BREAKING… SHOCKER! RICH ROSS OUT AT DISNEY
“It was a very difficult decision. Very. But his team lost faith in him. The town, as you know, never wanted him to succeed. And it was just the wrong fit,” a Disney insider tells me, explaining Walt Disney President/CEO Bob Iger’s decision announced today to fire Disney Studios Chairman Rich Ross. Iger began discussions several weeks ago with Ross to end his tenure. But, after 2 1/2 years in the job, Ross’ own slate of movies had not even bowed: Peter Hedge’s The Odd Life Of Timothy Green (August 15th), Tim Burton’s Frankenweenie (October 5th), Sam Raimi’s Oz The Great And Powerful (March 8th, 2013), Gore Verbinski’s The Lone Ranger starring Johnny Depp under the Jerry Bruckheimer banner (May 31st, 2013), Maleficent (March 14th, 2014) starring Angelina Jolie. The rest of Disney’s release slate consist of Pixar/Walt Disney Animation, Marvel, and DreamWorks pics. Disney strenuously denies there are any problems with Ross’ upcoming films. Instead, insiders strenuously complain about Ross’ personality:
“He had an ‘awareness’ issue,” a Disney source explains to me. “Sometimes people, when they’re put in a different place, they manage it well. And sometimes they don’t. It has nothing to do with the slate of his upcoming films. They’re fine. It’s just about leadership and management. Rich didn’t make the transition. He got caught up in the trappings of the job rather than the specifics. What it became about was we saw him making stupid mistakes. Focusing on things that were not important like parties and celebrities. People that were doing business with us in the film business not only internally but externally were complaining that they were having a hard time doing business with him.”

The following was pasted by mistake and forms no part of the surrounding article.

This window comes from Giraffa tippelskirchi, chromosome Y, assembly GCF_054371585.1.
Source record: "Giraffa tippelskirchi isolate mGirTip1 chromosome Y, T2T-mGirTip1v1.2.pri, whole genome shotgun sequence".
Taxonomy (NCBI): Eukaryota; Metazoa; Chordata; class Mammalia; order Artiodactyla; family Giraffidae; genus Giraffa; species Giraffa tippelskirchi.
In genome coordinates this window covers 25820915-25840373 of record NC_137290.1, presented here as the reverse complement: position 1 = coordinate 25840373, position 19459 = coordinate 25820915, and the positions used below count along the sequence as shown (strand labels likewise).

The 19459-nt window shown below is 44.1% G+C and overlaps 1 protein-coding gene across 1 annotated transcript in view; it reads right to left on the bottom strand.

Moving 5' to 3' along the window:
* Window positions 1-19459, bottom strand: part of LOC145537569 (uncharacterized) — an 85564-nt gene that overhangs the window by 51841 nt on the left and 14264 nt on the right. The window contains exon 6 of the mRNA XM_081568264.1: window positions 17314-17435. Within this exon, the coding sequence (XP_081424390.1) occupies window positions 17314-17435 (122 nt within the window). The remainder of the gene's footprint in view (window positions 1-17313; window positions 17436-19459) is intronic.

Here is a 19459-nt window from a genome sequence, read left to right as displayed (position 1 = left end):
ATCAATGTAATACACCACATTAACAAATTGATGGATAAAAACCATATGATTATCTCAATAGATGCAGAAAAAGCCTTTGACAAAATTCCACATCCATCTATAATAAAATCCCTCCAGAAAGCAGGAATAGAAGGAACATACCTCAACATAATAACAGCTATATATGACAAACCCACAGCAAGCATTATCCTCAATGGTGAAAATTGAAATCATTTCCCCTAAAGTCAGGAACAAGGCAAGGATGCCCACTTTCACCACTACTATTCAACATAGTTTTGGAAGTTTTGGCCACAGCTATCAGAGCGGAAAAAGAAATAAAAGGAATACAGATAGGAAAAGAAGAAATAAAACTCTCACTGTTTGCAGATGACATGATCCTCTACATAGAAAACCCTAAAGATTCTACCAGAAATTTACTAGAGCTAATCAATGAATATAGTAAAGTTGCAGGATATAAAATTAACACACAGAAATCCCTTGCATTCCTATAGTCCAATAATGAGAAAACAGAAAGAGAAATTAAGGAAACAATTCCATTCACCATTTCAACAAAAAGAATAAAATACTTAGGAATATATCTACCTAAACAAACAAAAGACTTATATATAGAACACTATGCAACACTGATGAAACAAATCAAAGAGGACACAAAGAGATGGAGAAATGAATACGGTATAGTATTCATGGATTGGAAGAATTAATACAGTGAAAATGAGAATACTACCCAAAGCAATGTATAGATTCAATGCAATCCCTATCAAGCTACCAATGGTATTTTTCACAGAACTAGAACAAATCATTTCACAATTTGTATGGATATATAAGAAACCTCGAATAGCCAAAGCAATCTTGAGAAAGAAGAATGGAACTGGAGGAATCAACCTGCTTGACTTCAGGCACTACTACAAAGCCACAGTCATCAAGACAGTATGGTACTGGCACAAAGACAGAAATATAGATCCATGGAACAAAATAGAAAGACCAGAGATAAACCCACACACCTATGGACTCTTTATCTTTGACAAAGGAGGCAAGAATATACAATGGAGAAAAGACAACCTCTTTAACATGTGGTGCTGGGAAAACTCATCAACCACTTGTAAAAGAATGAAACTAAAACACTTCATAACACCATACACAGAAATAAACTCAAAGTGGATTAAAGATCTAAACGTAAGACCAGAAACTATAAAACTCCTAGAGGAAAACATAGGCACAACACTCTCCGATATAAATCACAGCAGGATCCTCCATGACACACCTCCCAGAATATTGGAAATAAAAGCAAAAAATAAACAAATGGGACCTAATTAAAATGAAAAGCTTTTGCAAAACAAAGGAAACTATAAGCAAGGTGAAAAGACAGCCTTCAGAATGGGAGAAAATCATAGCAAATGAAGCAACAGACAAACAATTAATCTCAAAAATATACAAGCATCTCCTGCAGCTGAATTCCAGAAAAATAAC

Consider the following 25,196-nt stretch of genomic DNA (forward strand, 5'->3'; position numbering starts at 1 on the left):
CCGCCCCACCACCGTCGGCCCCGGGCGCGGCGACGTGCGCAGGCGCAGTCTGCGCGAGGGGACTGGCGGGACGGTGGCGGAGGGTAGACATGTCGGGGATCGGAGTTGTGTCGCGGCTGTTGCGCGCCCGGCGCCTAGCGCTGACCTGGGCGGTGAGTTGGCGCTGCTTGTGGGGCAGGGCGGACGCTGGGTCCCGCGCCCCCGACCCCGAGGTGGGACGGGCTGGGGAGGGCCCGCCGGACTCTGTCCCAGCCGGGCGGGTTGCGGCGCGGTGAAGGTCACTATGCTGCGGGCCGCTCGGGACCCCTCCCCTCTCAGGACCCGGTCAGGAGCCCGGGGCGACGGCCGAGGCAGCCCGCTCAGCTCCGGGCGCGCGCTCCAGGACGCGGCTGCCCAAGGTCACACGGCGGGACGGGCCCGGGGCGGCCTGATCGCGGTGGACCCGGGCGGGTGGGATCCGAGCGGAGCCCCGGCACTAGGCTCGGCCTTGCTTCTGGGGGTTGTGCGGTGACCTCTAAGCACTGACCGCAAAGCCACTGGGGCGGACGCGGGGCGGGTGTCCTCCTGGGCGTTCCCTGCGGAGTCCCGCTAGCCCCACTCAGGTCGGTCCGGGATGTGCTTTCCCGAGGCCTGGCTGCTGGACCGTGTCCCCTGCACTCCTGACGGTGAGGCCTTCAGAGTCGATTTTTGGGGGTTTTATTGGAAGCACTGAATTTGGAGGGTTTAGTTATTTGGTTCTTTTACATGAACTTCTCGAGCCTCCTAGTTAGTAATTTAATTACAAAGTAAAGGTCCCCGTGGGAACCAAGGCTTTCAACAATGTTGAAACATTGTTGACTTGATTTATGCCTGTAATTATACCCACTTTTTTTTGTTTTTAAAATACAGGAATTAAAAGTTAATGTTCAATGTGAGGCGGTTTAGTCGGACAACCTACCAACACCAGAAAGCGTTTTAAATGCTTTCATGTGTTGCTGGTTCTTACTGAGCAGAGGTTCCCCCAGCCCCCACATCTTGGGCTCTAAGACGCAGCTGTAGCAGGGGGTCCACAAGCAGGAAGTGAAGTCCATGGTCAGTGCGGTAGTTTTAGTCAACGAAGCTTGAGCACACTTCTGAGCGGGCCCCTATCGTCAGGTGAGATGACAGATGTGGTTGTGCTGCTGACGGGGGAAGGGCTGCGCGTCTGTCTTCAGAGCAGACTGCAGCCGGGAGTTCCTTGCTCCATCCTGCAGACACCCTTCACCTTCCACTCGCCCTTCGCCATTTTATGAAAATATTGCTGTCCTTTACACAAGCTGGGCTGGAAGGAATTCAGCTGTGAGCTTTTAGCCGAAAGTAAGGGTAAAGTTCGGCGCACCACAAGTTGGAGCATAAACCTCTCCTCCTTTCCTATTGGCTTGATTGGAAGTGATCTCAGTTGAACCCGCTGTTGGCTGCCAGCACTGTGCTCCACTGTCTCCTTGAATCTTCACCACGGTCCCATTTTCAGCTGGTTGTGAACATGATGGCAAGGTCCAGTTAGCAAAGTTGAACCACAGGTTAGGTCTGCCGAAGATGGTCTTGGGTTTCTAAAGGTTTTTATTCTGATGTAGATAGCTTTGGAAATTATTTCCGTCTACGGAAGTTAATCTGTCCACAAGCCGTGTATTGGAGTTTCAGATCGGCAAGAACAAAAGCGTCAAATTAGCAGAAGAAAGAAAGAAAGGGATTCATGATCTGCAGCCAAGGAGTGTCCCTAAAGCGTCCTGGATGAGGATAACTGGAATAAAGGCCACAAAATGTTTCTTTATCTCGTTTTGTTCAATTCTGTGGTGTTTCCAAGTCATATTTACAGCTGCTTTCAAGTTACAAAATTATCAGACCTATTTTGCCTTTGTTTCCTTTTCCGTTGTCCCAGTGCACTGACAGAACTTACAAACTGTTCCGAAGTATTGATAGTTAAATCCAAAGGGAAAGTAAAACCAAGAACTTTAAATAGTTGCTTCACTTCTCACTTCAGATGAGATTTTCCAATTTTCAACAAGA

Rare indeed is the movie mogul who isn’t arrogant. But as much as Ross’ style and substance were the problems, and of his own making, so was his situation, which wasn’t. Because the Walt Disney Studios has become unmanageable. Among Ross’ most vocal detractors were Disney’s mega-shareholder Marvel Entertainment CEO Ike Perlmutter, Pixar/Walt Disney Animation Studios chief creative officer and mega-exec John Lasseter, mega-producer Jerry Bruckheimer, and DreamWorks mega-filmmakers Steven Spielberg and Stacey Snider. The fact is that these powerful personalities — oh, hell, let’s call them what they are: major-league pricks — have come together in one place making so many demands on the parent studio that it’s hard for anyone who finds himself nominally in charge able to keep them all satisfied. Interestingly, Ross’ predecessor, the famously people-pleasing Dick Cook, did for a time and maybe could have continued well into the future. But Iger fired him, too.